House Guest or Squatter Refuses to Leave

Categories :: Landlord/Tenant > Evictions

A person may not claim possession or refuse to leave a property unless the person is entitled to possession of the property under the law. Regardless of whether the entry to the property was with or without permission, if a guest or squatter refuses to leave when asked, the tenant or other person with right of possession of the premises may seek eviction through a “wrongful detainer” action in District Court.  "Wrongful detainer" means to hold possession of real property without the right of possession.

Wrongful detainer is not the appropriate action for eviction for current or holding-over tenants or for someone who has been granted possession of the property under a court order.

Procedure

The tenant or other person claiming possession may make a complaint for wrongful detainer in writing to the District Court of the county in which the property is located.

The court will then summons the person accused of wrongful possession to appear in court on the day specified in the summons to show cause why relief should not be granted to the person filing the complaint.

If the person accused of wrongful possession can’t be found for personal service, the process server must attach a copy of the summons conspicuously on the property and send a copy to the person accused of wrongful possession by first-class mail.
 
If tenant prevails, the court must

  1. Give judgment for restitution of the possession of the property to the tenant;
  2. Issue a warrant to the sheriff commanding the sheriff to deliver possession to the tenant (i.e. remove the person unlawfully in possession); and
  3. Give judgment in favor of the tenant or other person claiming possession for damages due to the wrongful possession and for court costs and attorney fees IF the damages were claimed in the complaint and the court finds that the person in wrongful possession was personally served with the summons or otherwise submitted to the jurisdiction of the court.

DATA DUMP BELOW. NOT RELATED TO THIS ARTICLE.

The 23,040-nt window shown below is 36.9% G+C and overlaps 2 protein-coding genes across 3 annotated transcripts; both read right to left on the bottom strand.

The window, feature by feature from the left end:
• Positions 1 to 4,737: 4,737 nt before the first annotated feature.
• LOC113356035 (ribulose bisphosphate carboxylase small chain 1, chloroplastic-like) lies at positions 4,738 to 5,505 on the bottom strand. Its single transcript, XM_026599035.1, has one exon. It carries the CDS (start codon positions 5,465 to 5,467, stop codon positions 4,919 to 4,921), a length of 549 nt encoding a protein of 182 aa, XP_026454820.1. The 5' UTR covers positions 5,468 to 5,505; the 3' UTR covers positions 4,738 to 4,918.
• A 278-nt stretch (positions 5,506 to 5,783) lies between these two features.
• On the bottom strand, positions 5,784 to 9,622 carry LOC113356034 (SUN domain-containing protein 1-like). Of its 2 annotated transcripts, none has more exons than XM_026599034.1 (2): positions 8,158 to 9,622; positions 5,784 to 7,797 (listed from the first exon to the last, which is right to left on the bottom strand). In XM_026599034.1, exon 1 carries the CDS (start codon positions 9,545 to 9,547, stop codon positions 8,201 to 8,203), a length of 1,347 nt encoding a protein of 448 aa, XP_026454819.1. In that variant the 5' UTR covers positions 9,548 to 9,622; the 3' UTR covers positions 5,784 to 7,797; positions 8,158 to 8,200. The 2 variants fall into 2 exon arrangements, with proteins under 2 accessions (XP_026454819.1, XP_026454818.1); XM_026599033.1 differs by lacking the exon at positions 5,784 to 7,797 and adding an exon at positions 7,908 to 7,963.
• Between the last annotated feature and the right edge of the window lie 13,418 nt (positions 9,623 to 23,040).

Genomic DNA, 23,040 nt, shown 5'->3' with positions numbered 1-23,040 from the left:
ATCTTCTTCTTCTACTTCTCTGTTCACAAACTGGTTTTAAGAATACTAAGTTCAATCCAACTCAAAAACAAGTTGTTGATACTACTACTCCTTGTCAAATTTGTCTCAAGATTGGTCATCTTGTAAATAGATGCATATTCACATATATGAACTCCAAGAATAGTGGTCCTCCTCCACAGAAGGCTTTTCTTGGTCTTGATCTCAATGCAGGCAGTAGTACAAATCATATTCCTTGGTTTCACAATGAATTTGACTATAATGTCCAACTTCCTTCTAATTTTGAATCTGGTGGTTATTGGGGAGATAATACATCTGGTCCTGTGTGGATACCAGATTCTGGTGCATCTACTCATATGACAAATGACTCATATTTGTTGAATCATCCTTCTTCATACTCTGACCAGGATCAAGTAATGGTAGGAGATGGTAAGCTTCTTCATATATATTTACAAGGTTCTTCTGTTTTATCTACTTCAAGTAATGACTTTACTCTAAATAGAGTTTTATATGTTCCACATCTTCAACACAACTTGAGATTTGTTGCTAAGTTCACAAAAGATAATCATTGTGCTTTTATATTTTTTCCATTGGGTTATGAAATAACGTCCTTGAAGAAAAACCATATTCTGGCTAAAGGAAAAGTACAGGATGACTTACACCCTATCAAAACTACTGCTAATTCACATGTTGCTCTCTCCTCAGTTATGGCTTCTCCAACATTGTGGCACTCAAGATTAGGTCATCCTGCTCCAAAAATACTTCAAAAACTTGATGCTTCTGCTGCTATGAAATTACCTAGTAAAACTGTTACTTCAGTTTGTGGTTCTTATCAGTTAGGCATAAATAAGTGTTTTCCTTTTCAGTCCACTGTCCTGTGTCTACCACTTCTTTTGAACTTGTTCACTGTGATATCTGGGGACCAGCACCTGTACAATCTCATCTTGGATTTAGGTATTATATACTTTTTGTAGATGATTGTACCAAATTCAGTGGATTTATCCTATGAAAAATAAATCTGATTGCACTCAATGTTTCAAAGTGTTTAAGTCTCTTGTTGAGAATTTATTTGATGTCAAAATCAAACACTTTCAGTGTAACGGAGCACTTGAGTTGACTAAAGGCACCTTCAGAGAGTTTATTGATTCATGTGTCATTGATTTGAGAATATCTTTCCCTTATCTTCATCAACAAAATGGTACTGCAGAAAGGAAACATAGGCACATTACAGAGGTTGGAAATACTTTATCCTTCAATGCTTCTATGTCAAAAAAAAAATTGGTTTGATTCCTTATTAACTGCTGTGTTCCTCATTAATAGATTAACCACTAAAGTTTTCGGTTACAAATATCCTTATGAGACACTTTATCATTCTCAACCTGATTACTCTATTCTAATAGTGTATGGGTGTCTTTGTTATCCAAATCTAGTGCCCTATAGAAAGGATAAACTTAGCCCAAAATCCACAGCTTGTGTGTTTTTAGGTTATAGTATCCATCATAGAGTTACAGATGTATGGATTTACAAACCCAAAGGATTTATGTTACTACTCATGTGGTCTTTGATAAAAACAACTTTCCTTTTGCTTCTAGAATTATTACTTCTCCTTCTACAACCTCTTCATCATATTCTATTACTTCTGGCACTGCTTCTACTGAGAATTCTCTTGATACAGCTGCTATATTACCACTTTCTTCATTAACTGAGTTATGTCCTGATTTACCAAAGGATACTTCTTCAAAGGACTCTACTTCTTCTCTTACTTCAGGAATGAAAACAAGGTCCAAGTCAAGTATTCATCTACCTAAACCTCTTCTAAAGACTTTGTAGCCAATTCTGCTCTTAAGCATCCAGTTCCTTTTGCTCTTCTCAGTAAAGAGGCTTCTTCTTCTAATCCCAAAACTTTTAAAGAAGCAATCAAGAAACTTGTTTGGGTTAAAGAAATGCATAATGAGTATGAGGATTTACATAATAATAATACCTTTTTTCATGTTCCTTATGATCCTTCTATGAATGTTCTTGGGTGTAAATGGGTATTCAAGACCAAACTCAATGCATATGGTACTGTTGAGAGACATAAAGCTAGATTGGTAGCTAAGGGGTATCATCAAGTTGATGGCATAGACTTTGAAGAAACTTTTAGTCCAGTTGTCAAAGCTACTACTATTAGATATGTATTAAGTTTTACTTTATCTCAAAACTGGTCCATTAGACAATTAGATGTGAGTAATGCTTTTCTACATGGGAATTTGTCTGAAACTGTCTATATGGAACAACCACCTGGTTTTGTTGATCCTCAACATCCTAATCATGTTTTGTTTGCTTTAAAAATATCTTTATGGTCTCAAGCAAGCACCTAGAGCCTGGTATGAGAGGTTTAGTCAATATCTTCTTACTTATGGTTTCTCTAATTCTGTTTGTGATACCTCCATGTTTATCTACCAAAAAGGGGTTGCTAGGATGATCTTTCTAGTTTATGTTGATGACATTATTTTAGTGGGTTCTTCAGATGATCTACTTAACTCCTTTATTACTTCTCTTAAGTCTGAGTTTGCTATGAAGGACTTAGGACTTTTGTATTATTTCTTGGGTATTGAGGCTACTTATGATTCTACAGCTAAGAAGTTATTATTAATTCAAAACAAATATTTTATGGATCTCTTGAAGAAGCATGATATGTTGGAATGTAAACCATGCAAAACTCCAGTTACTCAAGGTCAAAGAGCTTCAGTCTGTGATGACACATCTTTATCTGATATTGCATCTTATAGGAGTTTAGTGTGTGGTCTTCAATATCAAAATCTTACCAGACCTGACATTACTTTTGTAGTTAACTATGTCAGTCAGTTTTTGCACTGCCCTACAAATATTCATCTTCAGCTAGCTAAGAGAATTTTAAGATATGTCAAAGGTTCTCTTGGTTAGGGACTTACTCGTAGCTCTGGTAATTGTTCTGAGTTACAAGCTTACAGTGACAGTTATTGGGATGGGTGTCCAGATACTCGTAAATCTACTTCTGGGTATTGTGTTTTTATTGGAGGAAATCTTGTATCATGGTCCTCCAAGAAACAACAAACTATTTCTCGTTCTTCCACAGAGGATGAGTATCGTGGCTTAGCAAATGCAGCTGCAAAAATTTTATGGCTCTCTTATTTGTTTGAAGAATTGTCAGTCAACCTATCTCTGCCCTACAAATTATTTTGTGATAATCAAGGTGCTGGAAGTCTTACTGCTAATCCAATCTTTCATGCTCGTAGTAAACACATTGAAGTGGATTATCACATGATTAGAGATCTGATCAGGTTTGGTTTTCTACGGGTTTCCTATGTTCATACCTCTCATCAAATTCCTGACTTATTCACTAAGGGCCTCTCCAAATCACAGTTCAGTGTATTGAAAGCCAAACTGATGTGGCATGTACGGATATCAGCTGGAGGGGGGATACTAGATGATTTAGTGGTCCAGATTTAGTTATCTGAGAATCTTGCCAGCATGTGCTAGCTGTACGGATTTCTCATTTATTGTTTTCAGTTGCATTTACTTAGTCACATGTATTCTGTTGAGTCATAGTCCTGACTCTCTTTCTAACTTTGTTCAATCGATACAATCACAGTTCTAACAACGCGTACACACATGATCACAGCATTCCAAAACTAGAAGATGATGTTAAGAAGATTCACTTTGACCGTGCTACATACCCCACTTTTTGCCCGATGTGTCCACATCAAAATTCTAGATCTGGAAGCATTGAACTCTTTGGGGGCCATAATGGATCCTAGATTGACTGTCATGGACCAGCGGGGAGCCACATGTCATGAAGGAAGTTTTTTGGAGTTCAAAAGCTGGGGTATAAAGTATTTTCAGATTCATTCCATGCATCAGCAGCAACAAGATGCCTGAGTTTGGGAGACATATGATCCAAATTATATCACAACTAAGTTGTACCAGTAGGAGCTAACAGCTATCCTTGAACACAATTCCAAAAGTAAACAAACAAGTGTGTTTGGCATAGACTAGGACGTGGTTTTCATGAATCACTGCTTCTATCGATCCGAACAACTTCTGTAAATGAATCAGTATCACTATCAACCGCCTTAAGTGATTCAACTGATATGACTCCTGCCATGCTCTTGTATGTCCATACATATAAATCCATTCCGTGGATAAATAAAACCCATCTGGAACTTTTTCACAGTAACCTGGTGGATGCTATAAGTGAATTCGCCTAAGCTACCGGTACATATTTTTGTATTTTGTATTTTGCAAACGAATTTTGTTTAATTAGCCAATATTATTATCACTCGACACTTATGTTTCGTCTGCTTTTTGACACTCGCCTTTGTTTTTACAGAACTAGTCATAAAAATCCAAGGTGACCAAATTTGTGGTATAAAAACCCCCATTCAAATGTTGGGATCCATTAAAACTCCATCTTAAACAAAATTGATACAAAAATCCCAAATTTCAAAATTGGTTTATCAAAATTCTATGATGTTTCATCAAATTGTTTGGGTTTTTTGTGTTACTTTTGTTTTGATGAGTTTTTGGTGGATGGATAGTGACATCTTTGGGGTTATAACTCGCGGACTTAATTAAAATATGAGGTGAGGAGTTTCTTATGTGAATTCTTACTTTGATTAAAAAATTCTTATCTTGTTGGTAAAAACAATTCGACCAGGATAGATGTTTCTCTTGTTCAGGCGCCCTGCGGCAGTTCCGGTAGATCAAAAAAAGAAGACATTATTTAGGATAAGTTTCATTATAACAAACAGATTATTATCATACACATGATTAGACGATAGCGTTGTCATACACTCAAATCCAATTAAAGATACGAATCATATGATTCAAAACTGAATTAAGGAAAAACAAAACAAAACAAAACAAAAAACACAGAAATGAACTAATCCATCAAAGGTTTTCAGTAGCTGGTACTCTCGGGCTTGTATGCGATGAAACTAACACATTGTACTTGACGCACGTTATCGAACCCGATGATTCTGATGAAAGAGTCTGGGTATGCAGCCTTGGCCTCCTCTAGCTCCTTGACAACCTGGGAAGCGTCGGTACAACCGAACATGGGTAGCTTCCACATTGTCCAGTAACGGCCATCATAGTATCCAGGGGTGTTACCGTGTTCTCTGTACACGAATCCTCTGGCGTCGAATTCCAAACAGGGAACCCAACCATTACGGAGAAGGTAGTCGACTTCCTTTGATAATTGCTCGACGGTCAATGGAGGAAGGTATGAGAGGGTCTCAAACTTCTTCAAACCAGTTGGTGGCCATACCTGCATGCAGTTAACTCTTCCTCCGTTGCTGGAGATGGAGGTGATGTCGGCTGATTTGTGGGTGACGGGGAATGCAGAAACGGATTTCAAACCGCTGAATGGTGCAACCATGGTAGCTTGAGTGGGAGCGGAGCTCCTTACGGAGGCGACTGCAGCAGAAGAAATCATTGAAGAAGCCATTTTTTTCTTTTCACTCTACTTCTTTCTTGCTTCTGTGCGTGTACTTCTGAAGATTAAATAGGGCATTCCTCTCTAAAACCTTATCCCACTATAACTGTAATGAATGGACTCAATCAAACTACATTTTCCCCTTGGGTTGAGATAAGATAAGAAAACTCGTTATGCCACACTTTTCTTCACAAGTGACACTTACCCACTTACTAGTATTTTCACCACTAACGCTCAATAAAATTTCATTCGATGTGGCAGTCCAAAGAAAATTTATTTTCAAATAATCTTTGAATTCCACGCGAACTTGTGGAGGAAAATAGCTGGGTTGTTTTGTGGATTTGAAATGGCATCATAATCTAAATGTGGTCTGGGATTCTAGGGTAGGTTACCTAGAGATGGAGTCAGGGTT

Appeal

An appeal can be filed by either party no later than 10 days from the entry of the judgment of the District Court.

The person accused of wrongful possession of the property may retain possession until the determination of the appeal if the person:

  1. Files an affidavit that the appeal is not for the purpose of delaying the eviction; and
  2. Files sufficient bond with 1 or more securities, with the condition that he will diligently prosecute the appeal OR pays to the tenant or other person claiming possession or into the appellate court the fair rental value of the property for the entire period of possession up to the date of judgment, all court costs in the case, all losses or damages other than the fair rental value of the property up to the day of judgment that the court determined to be due because of the wrongful possession, and the fair rental value of the property during the length of the appeal.

The court must set a hearing date for the appeal that is not less than 5 days or more than 15 days after the application for appeal. Notice of the hearing must be served on the parties or the parties' attorneys not less than 5 days before the hearing.
Read the Law: Md. Code, Real Prop. § 14-132

Source: 

Baltimore Neighborhoods, Inc. (BNI)
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